Friday, June 19, 2009

Mabel On Midsummer Day

Dear Reader,

Midsummer Day (June 21st) will be upon us soon, and the girls are busily preparing their annual Fairy Feast. Do you set out a feast for the wee folk at your house? We've done it for quite a few years now, after being inspired by "Mrs. Sharp's Traditions." Simply stated, if you leave a feast for the fairies, they will leave you a little fairy treat in exchange.

Here's what the girls have ready so far:

Audrey's fairies will make themselves merry in a corner of the yard~

While Tasha's will enjoy the view under the crab apple tree.

And AnnaMarie's fairy friends will be treated to a canopied hideaway~

With a cozy bed inside!

Here's a little reading we found in an old book of Mary Howitt's poetry, entitled "Mabel On Midsummer Day". We hope you like it, and share it with your family, if you wish.

Mabel on Midsummer Day

a story of the olden time.

Part I.

"Arise, my maiden, Mabel,"
The mother said, "arise,"
For the golden sun of Midsummer
Is shining in the skies.

"Arise, my little maiden,
For thou must speed away,
To wait upon thy grandmother
This livelong summer day.

"And thou must carry with thee
This wheaten cake so fine;
This new-made pat of butter;
This little flask of wine!

"And tell the dear old body,
This day I cannot come,
For the good man went out yester morn,
And he is not come home.

"And more than this, poor Amy
Upon my knee doth lie;
I fear me, with this fever-pain
That little child will die!

"And thou canst help thy grandmother;
The table thou canst spread;
Can'st feed the little dog and bird,
And thou can'st make her bed.

"And thou can'st fetch the water,
From the lady-well hard by;
And thou can'st gather from the wood
The fagots brown and dry.

"Can'st go down to the lonesome glen,
To milk the mother-ewe;
This is the work, my Mabel,
That thou wilt have to do.

"But listen now, my Mabel,
This is Midsummer Day,
When all the fairy people
From elf-land come away.

"And when thou art in lonesome glen,
Keep by the running burn,
And do not pluck the strawberry-flower,
Nor break the lady-fern.

"But think not of the fairy folk,
Lest mischief should befall;
Think only of poor Amy,
And how thou lov'st us all.

"Yet keep good heart, my Mabel,
If thou the fairies see,
And give them kindly answer,
If they should speak to thee.

"And when into the fir-wood
Thou go'st for fagots brown,
Do not, like idle children,
Go wandering up and down.

"But, fill thy little apron,
My child, with earnest speed;
And that thou break no living bough
Within the wood, take heed.

"For they are spiteful brownies
Who in the wood abide,
So be thou careful of this thing,
Lest evil should betide.

"But think not, little Mabel,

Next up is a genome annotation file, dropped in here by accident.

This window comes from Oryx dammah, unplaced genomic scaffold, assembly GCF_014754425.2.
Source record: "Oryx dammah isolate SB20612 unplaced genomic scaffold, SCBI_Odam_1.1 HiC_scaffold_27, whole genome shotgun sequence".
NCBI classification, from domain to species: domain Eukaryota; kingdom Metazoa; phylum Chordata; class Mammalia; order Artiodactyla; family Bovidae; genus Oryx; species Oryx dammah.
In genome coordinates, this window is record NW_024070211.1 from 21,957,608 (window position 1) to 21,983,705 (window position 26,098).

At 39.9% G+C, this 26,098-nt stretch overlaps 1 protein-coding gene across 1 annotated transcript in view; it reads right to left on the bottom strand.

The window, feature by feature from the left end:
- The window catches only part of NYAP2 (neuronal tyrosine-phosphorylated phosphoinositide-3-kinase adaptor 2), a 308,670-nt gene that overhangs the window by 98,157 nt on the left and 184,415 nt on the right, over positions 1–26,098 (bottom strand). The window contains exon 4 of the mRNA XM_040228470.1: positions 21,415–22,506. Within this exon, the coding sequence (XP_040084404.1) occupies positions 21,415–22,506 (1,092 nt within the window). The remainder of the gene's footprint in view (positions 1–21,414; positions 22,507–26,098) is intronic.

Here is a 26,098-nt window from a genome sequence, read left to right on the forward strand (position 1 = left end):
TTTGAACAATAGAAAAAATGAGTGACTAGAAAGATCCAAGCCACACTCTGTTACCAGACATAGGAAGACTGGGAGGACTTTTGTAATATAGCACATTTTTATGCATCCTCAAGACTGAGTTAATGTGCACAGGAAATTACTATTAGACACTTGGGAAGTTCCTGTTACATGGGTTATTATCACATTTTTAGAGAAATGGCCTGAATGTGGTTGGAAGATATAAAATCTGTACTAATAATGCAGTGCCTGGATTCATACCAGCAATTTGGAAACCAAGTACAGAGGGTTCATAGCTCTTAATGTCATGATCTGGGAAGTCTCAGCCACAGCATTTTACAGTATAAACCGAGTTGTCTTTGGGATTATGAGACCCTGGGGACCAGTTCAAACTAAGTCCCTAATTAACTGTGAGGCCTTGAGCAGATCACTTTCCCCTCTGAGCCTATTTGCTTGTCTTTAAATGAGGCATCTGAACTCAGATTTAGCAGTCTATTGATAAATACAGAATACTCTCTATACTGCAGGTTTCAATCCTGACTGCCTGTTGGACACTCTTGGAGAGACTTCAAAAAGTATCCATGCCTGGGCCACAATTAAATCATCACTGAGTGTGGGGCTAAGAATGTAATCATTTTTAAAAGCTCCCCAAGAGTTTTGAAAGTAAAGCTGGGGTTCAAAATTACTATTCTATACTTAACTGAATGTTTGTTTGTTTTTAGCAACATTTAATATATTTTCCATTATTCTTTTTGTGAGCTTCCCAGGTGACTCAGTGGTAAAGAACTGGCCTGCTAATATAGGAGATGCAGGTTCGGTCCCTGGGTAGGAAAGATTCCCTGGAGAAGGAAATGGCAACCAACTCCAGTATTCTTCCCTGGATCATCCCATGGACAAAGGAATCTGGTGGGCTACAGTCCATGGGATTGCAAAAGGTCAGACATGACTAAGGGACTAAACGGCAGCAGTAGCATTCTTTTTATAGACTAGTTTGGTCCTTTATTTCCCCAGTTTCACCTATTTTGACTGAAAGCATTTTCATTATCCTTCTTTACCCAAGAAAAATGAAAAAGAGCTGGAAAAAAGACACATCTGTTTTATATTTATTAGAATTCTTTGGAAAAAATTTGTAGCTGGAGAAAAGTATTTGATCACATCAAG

Whilst thou art in the wood,
Of dwarfish, willful brownies,
But of the Father good.

"And when thou goest to the spring,
To fetch the water thence,
Do not disturb the little stream,
Lest this should give offence.

"For the queen of all the fairies
She loves that water bright;
I've seen her drinking there myself
On many a summer night.

"But she's a gracious lady,
And her thou need'st not fear;
Only disturb thou not the stream,
Nor spill the water clear!"

"Now all this will I heed, mother,
Will no word disobey,
And wait upon the grandmother
This livelong summer day!"


Part II.

Away tripped little Mabel,
With the wheaten cakes so fine;
With the new-made pat of butter,
And the little flask of wine.

And long before the sun was hot,
And morning mists had cleared,
Beside the good old grandmother
The willing child appeared.

And all her mother's message
She told with right good-will,
How that the father was away,
And the little child was ill.

And then she swept the hearth up clean,
And then the table spread;
And next she fed the dog and bird,
And then she made the bed.

"And go now," said the grandmother,
"Ten paces down the dell,
And bring in water for the day;
Thou know'st the lady-well!"

The first time that good Mabel went,
Nothing at all saw she
Except a bird--a sky-blue bird--
That sate upon a tree.

The next time that good Mabel went,
There sate a lady bright
Beside the well,-- a lady small,
All clothed in green and white.

A curtsey low made Mabel,
And then she stooped to fill
Her pitcher at the sparkling spring,
But no drop did she spill.

"Thou art a handy maiden,
The fairy lady said;
"Thou has not spilled a drop, nor yet
The fair spring troubled!

"And for this thing which thou has done,
Yet may'st not understand,
I give to thee a better gift
Than houses or than land.

"Thou shalt do well, whate'er thou dost,
As thou hast done this day;